Ameliorating amyloid aggregation through osmolytes as a probable therapeutic molecule against Alzheimer's disease and type 2 diabetes†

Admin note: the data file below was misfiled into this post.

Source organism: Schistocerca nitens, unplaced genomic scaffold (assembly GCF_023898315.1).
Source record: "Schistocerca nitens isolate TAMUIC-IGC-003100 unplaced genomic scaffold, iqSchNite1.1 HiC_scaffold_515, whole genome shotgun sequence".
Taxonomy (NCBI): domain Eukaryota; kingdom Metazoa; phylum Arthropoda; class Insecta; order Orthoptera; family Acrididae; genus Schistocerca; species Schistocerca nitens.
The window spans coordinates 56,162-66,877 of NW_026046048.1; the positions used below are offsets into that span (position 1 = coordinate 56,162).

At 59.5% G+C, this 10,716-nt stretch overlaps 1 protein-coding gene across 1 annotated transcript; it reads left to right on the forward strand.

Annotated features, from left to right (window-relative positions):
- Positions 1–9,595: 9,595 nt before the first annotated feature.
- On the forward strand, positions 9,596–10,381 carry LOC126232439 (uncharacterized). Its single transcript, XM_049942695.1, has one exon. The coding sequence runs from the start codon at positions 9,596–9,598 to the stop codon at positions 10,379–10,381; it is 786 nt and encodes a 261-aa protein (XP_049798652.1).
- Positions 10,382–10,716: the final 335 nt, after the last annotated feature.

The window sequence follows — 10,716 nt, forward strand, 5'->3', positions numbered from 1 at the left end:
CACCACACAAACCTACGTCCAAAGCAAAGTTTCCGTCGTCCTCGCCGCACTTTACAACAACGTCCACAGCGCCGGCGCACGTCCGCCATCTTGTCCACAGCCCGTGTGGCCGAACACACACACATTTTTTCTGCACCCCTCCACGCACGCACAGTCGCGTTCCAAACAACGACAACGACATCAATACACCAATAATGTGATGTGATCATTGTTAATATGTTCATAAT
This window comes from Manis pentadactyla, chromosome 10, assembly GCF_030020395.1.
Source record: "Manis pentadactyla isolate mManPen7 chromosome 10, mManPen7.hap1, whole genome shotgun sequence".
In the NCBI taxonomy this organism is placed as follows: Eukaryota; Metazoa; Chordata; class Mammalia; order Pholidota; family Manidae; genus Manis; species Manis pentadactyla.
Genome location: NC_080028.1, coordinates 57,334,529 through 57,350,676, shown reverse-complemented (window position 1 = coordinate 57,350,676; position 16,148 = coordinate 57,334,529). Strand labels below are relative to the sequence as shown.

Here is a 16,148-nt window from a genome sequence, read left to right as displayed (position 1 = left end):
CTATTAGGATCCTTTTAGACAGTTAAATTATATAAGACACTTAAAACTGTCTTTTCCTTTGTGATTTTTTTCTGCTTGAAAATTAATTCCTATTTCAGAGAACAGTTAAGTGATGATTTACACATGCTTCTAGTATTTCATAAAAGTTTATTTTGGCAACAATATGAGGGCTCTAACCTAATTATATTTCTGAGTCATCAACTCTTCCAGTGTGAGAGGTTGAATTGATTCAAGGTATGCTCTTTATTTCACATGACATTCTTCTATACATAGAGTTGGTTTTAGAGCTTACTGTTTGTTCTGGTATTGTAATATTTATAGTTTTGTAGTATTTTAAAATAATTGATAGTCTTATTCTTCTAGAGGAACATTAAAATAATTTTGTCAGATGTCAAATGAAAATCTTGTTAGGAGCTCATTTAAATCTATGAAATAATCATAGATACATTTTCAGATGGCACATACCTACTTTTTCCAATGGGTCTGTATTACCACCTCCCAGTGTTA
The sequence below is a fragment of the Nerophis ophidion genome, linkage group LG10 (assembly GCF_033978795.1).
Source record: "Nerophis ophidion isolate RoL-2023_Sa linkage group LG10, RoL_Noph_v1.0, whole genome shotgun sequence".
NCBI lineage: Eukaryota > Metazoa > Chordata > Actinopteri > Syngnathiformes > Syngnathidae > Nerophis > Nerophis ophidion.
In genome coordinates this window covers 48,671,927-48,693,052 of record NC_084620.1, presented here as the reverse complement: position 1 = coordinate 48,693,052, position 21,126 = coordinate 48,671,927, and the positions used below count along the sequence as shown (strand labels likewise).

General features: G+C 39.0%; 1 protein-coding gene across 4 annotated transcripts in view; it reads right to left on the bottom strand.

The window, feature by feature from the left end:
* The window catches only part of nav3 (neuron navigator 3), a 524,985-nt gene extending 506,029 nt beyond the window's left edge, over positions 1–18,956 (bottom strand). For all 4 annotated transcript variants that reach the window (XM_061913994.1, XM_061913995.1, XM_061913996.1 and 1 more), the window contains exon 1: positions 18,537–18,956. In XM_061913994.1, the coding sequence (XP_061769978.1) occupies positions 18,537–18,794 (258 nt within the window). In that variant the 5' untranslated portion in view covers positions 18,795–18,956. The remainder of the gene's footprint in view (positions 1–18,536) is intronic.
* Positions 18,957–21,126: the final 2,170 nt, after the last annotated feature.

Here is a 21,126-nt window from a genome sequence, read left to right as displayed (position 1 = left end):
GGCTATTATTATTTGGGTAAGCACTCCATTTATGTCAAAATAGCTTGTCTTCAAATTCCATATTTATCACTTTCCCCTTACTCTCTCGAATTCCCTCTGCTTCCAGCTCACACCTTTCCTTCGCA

Large numbers of neurological and metabolic disorders occurring in humans are induced by the aberrant growth of aggregated or misfolded proteins. Alzheimer's disease (AD) and type 2 diabetes (T2D) are two of the most prevalent disorders that lead to toxic protofibrils of amyloid beta (Aβ) and human islet amyloid polypeptide (hIAPP) in the form of intrinsically disordered proteins (IDPs). IDPs are important functional proteins or peptides that have no common structures and are found in various organisms; they play an imperative role in multiple biological mechanisms, changing their folding and unfolding patterns depending on the environment. Osmolytes are low molecular weight naturally occurring small molecules present in almost all organisms that act as denaturants or counter-denaturants, helping to alter the environmental surroundings under stressful or pathological conditions. These molecules aid in imparting steadiness on accumulated proteins and defending them from aggregating. In the current study, we performed an advanced sampling technique, replica-exchange molecular dynamics (REMD) simulations, to investigate the activities of osmolytes, with guanidine hydrochloride (G-HCL) acting as a denaturant and L-proline (L-PRO) acting as a counter-denaturant, and to explore the regulation and aggregation of Aβ and hIAPP. We report that G-HCL and L-PRO have noticeable natural effects on Aβ and hIAPP, leading to conformation modulation. Our results highlight that G-HCL attenuates peptide aggregation and transitions peptides into unfolded conformations, while L-PRO helps produce folded conformations of Aβ and hIAPP.